CNN Rewrites History of 1948, 1967 Wars

Oct. 22 UPDATE:

CNN Corrects

In response to communication from CAMERA staff and dozens of CAMERA members, editors corrected the article, removing the reference to "Israeli wars to expand territory" and amending the figure concerning descendants of Palestinian refugees residing in Jordan. See below for a detailed update, including the Editor's Note.

Army recruits with their instructor, 1948 (Photo by Kluger Zoltan/Israeli Government Press Office)

Sam Kiley, a senior international correspondent based in CNN's Abu Dhabi bureau, has rewritten the history of Israel's 1948 War of Independence and the 1967 Six-Day War. In his Oct. 3 analysis ("Any war between the US and Iran would be a catastrophe. And no one could win it"), Kiley absurdly asserts that those fateful wars were fought by Israel "to expand territory":

Close to 200,000 descendants of Palestinians who fled their country in successive Israeli wars to expand territory in 1948 and 1967, now live in Lebanon. A similar number are in Jordan.

The 1948 and 1967 wars were fought by Israel to fend off Arab campaigns to annihilate the Jewish state, not "to expand territory." As CNN has in the past reported, in May 1948: "Forces from Egypt, Syria, Jordan, Iraq and Lebanon invade, leading to the first in a series of Arab-Israeli wars." About the 1948 war, Kiley himself wrote in the Guardian in 2008: "As the ink dried on the independence scroll, the armies of Syria, Jordan and Egypt threw themselves into a battle to wipe out the Jewish state." 

In 1967, Israel attacked Egypt preemptively to once again thwart a campaign to eliminate the Jewish state. Before Israel's preemptive attack, Egypt expelled United Nations troops from the Sinai peninsula and blockaded Israel's port of Eilat, under international law a casus belli.  These belligerent Arab actions were accompanied by explicit calls from Arab leaders to destroy Israel. For instance, as President Nasser declared: "Our aim is the full restoration of the rights of the Palestinian people. In other words, we aim at the destruction of the State of Israel. The immediate aim: perfection of Arab military might. The national aim: the eradication of Israel" (Nov. 18, 1965).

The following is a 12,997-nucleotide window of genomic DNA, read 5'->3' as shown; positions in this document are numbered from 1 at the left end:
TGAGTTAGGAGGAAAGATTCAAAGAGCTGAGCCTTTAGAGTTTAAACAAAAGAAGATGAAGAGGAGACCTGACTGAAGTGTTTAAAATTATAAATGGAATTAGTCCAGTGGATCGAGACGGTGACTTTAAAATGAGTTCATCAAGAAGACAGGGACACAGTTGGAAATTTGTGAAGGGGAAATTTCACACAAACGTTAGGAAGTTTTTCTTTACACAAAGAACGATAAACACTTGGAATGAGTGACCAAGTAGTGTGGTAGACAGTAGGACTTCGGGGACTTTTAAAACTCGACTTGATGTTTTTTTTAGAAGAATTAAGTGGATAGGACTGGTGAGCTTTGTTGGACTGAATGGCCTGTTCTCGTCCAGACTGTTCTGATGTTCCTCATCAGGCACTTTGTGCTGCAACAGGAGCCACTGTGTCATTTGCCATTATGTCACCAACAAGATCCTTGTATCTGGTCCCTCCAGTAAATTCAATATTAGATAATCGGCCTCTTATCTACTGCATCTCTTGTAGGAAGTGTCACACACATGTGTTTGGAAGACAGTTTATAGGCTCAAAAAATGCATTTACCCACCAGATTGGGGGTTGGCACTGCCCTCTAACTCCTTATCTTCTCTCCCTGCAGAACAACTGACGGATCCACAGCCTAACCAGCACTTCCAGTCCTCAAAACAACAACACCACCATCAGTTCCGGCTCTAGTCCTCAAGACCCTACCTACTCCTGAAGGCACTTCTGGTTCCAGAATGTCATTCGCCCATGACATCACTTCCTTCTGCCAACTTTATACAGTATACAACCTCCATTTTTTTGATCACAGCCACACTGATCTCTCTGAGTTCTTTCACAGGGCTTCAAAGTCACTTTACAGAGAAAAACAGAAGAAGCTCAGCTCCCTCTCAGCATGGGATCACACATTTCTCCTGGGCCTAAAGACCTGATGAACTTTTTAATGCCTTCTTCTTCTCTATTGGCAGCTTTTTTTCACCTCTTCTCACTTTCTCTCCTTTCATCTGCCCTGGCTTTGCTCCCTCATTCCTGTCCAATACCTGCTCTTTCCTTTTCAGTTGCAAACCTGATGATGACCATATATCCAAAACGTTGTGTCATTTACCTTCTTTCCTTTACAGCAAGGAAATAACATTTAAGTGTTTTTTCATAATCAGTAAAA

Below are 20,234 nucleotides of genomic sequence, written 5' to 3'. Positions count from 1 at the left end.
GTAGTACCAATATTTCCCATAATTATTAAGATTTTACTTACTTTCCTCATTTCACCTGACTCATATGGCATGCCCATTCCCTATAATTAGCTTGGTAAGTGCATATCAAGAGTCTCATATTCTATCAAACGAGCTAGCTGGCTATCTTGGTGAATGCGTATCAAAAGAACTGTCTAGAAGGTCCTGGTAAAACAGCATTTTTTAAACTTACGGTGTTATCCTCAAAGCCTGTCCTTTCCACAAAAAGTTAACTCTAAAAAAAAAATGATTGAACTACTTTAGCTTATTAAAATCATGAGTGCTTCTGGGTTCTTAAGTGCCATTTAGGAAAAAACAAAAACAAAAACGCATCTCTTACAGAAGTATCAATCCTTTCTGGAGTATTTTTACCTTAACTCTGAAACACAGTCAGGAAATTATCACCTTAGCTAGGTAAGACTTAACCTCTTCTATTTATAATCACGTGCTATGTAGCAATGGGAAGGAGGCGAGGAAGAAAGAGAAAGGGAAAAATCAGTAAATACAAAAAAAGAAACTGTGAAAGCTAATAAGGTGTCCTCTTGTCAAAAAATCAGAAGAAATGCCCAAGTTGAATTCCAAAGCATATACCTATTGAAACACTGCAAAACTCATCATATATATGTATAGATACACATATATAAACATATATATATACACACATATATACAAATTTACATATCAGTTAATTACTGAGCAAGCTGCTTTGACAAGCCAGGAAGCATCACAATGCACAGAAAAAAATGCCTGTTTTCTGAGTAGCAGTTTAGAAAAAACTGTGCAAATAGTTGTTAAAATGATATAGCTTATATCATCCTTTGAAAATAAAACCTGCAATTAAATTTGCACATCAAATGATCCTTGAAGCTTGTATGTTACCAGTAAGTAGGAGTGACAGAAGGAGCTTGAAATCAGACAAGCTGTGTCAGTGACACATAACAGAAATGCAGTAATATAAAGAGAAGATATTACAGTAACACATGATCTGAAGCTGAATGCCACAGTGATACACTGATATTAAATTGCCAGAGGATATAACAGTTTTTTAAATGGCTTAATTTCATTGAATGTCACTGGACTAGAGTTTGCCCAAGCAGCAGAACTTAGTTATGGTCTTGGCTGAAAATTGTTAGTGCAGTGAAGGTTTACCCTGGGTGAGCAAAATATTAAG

In a separate error, Kiley grossly understates the number of descendants of Palestinians who fled their homes in 1948 in 1967 and now live in Jordan, putting that figure at some 200,000. In fact, according to a 2016 Jordanian census there were more than 630,000 Palestinians without Jordanian ID cards living in Jordan. In addition to that figure, there are reportedly 1.8 million Palestinians living in Jordan who hold Jordanian citizenship. 

CAMERA has contacted CNN about the errors. Stay tuned for an update about corrections.

This post was updated on Oct. 8 to include reference to Kiley's 2008 Guardian article acknowledging the 1948 Arab war to wipe out the Jewish state.

Hat tip to Jonathan Minnen

Oct. 22 Update: CNN Corrects

In response to communication from CAMERA staff and members concerning the false assertion that Israel fought the 1948 and 1967 wars "to expand territory," editors commendably appended the following editor's note at the bottom of the article:

Editor's note: This story has been updated. In 1948, Israel repelled invading Arab armies which attacked immediately after Israel declared its independence. In 1967, Israel launched a pre-emptive attack against what Israeli leaders believed were imminent attacks and invasions from neighboring Arab states. In both wars, Israel expanded its territory, some of which it has withdrawn from, some of which it has annexed, some of which it occupies to this day.

In addition, editors amended the text of the article, regarding Israel's efforts to fend off its annihilation in 1948 and 1967, and also concerning the number of Palestinian refugees living in Jordan. The amended text states:

Israel, America's most beloved ally in the Middle East, could immediately be sucked into a war with its neighbors that the Jewish State has frequently pointed out would be catastrophic, especially for Lebanon -- where there are 200,000 descendants of Palestinians who fled during and after the 1948 Arab Israeli war -- and following the 1967 Six Day war and subsequent occupation.

War in its neighborhood could threaten the Jordanian monarchy if the Palestinians there rise in solidarity with their brethren in Lebanon and Gaza. That's if the Iranian backed militias there attacked Israel and Israel responded with the devastating attack it has promised in defense.

Jordan has a peace treaty with Israel and is a strong US ally. There are an estimated 500,000 refugees in camps in Jordan -- descendants of Palestinians who also fled the 1948 and 1967 wars.